Recent studies in corporate finance and particularly in governance and ownership framework have shown concerns regarding the existence of potential endogeneity bias. Conventionally, fixed-effect estimation has been used to cope with unobserved heterogeneity, which is one type of endogeneity. Following this pattern, we also used fixed-effect estimation, as our primary model because we believe individual risk preferences of CEOs, which may vary from firm to firm, remain constant over the study period. Fixed-effect will provide consistent estimates for these time invariant factors.
However, some recent studies, for instance Nguyen et al. (2015) and Wintoki et al. (2012), have pointed out two other forms of endogeneity, i.e. dynamic endogeneity and simultaneity. Dynamic endogeneity exists when present values of independent variables are as a result of past performance. For instance, Linck et al. (2008) suggested that firms with more performance variations prefer to operate with smaller and less independent boards. Likewise in our case, it is plausible that the firm’s present board structure, i.e. board size and independent directors, is a consequence of its past performance or risk. While simultaneity occurs when the two variables are simultaneously determined and each variable may affect other simultaneously (Schultz et al., 2010). As Demsetz and Lehn (1985) argued that high-risk firms have high ownership concentration because the returns for active monitoring are substantial. Similarly, in our case, a firm forecasting more uncertainty may give more power to CEO to better deal with the future risk. So, dynamic endogeneity and simultaneity could lead to biased estimates. Therefore to cope with dynamic endogeneity and simultaneity, following the studies of Haider and Fang (2016b), Nguyen et al. (2015), Schultz et al. (2010) and Wintoki et al. (2012), we used GMM estimation proposed by Arellano and Bond (1991) and Blundell and Bond (1998).
Main idea behind the use of GMM is the relaxation of strong exogeneity assumption, which is not the case in OLS and fixed-effect estimation. According to Wintoki et al. (2012), GMM handles the dynamic endogeneity by allowing the current governance structure to be influenced by past performance. Moreover, if the underlying economic phenomenon is dynamic in nature, i.e. if current board structure is a result of past performance, then being a dynamic estimator in nature GMM allows using valid combination of instruments within the firm’s system to cope with simultaneity. Hence, one of the strengths of GMM estimation is that it uses internal instruments from the panel itself, i.e. past/lagged values of the variables. Some recent studies used GMM estimation and concluded that GMM is the most appropriate and robust model for corporate governance research, e.g. the studies by Haider and Fang (2016b), Nguyen et al. (2015) and Schultz et al. (2010).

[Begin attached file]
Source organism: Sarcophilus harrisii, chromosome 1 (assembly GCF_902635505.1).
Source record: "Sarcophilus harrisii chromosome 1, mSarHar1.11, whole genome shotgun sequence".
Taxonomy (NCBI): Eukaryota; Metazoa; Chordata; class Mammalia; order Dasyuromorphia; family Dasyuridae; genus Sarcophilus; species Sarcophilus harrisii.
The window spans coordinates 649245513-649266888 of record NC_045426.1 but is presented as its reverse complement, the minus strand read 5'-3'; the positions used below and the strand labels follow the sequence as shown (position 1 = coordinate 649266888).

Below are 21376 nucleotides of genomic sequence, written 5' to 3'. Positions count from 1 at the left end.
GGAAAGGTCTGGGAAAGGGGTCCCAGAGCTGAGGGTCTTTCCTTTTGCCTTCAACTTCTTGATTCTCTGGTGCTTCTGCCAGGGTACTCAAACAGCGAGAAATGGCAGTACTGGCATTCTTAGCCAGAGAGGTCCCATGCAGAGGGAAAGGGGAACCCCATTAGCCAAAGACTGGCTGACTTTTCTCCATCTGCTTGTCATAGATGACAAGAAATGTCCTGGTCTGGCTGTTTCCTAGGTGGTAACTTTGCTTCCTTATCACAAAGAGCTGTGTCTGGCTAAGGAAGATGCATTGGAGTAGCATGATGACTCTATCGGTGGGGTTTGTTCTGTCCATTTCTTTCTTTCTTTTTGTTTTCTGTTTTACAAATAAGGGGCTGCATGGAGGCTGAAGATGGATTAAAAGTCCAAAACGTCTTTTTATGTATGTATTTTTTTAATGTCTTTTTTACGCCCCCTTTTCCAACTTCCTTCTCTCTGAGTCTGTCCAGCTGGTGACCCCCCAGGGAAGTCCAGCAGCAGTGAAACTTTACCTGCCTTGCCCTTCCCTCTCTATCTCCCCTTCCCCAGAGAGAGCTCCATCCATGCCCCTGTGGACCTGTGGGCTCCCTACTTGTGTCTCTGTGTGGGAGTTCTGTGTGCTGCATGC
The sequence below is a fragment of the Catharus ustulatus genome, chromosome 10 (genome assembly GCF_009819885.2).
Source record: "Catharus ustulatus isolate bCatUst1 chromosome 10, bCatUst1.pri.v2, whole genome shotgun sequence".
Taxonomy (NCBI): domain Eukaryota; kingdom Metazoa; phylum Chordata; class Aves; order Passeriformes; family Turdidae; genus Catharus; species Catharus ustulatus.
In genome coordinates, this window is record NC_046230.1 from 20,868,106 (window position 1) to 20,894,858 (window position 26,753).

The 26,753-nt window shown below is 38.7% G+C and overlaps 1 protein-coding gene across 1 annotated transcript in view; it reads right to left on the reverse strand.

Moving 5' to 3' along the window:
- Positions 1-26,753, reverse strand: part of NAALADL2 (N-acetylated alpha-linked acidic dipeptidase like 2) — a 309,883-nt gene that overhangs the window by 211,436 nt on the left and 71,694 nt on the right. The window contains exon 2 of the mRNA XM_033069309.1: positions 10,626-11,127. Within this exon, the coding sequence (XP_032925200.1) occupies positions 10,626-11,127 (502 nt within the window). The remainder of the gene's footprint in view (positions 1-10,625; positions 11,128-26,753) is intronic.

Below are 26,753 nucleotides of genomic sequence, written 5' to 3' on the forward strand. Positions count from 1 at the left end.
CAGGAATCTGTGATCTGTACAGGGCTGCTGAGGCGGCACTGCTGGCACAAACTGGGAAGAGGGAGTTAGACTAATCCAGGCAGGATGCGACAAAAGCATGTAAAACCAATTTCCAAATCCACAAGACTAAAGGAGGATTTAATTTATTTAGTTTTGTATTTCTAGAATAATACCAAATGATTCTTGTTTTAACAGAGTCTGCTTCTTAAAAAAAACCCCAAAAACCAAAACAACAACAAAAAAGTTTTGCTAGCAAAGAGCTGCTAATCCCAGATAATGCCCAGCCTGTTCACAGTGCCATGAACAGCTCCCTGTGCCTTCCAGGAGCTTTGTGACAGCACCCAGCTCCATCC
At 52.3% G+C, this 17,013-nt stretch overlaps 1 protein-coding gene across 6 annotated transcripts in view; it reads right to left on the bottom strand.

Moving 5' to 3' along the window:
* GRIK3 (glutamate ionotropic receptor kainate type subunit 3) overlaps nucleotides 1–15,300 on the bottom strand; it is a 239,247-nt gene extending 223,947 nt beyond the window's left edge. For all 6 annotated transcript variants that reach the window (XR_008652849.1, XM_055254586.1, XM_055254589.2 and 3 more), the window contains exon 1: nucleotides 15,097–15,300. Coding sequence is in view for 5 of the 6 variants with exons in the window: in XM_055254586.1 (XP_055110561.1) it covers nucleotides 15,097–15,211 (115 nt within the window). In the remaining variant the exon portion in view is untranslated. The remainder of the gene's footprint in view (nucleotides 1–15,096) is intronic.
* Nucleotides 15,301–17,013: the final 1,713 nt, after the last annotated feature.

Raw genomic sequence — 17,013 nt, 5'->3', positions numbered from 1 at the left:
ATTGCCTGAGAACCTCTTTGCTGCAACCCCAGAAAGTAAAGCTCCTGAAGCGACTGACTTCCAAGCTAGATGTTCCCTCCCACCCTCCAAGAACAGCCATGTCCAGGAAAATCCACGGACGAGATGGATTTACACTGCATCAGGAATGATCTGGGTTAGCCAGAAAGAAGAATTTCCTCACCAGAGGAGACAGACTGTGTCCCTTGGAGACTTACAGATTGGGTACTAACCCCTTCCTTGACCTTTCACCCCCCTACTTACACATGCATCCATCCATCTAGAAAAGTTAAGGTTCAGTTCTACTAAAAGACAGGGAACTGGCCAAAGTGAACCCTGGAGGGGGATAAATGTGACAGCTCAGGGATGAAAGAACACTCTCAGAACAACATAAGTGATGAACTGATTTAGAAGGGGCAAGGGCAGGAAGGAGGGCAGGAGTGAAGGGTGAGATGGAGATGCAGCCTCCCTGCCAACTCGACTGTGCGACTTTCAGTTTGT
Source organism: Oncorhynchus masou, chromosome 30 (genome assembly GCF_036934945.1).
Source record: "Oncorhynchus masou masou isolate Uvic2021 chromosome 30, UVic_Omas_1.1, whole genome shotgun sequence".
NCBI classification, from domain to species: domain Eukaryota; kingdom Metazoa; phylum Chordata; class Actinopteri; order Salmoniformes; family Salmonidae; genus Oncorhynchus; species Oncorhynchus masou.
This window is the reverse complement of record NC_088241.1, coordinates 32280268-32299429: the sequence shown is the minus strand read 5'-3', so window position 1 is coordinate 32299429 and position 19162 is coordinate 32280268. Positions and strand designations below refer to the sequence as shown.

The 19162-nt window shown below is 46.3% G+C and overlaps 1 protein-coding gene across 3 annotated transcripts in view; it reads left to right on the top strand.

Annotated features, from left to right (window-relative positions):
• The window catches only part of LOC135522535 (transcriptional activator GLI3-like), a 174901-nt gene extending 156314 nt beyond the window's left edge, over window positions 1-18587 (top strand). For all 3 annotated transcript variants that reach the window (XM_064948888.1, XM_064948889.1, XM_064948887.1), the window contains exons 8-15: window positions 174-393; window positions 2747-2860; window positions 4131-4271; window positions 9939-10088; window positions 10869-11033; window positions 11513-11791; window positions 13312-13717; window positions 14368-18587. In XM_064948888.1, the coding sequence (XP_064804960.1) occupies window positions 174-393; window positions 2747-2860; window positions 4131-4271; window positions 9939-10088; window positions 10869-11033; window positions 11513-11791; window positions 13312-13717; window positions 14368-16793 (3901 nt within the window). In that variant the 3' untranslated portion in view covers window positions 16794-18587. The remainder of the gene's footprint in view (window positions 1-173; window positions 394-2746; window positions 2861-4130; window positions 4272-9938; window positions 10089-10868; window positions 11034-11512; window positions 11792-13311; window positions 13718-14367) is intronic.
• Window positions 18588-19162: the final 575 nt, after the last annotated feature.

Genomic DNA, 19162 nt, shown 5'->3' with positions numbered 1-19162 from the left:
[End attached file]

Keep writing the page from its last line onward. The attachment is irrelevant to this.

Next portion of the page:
5. Results and discussion
Tables IV to VI report the relationship between CEO power and three proxies of corporate risk taking using the fixed-effect and GMM estimation. Three sub-columns of each model in each table show the results according to three hypotheses. Sub-columns “I” of each table provide standard estimates to examine the first hypothesis, i.e. relationship between CEO power and corporate risk taking. Sub-columns “II” provide estimates with interaction term of CEO power multiplied by ownership concentration to investigate the second hypothesis, i.e. whether large shareholders play any moderating role. Sub-column III tests the third hypothesis and investigates the differences on the role of large shareholders in SOEs and NSOEs, and presents estimates of second interaction term, i.e. CEO power multiplied by ownership concentration multiplied by SOE.